Over 140 IRS Employees Have Issues Paying Their Own Taxes

Lake Havasu City, AZ – While honest, hardworking Americans get out their check book to pay Uncle Sam before the April 15thtax filing deadline, over 140 employees whose backgrounds include tax fraud and misconduct issues have been rehired by the Internal Revenue Services (IRS), the agency in charge of reviewing tax returns.  “These employees are put in charge of reviewing tax returns for accuracy and sometimes put in charge of the audits.  They are employed to protect our taxes and should be held to a higher standard,” Supervisor Buster Johnson stated.  “If they are fraudulent with their own finances how can we entrust them with America’s?” Johnson questioned.

A report released by the inspector general indicated that 824 of the total 7,168 employees rehired between Jan. 1, 2010 and Sept. 30, 2013 had substantiated employment issues.  Of those 824, 141 had prior tax issues and five of them had knowingly refused to file taxes for two years in a row.  An additional 108 of the rehired employees had misconduct issues in the past with the IRS.  Some of the more significant included unauthorized access to taxpayer accounts, fraud, falsification of employment forms and official documents, and criminal conduct.  The report goes on to say that the IRS rehired these employees knowing these concerns.  “The IRS is risking the taxpayers’ trust by rehiring employees they know are high risk,” Johnson said.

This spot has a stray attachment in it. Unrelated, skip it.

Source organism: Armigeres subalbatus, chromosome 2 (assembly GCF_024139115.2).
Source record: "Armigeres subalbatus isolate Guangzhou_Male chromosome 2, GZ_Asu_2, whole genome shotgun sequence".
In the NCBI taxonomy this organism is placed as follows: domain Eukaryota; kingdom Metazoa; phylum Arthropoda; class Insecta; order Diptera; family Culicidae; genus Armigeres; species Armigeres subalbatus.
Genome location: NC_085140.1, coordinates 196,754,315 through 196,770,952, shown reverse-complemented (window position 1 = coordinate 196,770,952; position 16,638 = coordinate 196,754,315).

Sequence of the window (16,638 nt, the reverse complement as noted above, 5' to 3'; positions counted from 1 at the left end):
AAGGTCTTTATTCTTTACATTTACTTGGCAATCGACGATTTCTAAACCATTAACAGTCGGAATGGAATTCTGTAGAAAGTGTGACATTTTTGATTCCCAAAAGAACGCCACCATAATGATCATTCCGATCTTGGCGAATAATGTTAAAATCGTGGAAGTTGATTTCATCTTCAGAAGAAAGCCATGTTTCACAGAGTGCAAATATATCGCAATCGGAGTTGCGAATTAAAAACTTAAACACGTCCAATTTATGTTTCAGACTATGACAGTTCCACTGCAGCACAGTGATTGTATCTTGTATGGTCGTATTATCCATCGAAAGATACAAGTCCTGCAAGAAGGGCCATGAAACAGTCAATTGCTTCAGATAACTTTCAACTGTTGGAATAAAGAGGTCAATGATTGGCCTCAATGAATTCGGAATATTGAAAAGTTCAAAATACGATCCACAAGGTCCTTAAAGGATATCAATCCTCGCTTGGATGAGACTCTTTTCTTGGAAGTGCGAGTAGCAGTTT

Republicans on the Finance Committee recently sent a letter to the IRS Commissioner John Koskinen after he publicly warned of a bad tax season do to the IRS’s budget cuts.  An audit done by the Finance Committee found several unbudgeted concerns surrounding the IRS.   According to the letter sent by the Finance Committee, the IRS spent millions of dollars in bonuses and gave tens of thousands in paid vacation hours to employees with recently substantiated conduct issues.  One example given was of a former employee who was absent without leave for 312 hours.  According to the report, his personnel file was marked “due not rehire,” yet he was one of the 7,168 rehired employees.  “The employees of the IRS have a difficult yet important job to do,” Johnson stated.  “It is crucial that those they hire have the best interest of the taxpayer at heart, and I don’t see how that is possible when these folks are cheating the very system they are drawing a paycheck from,” Johnson ended.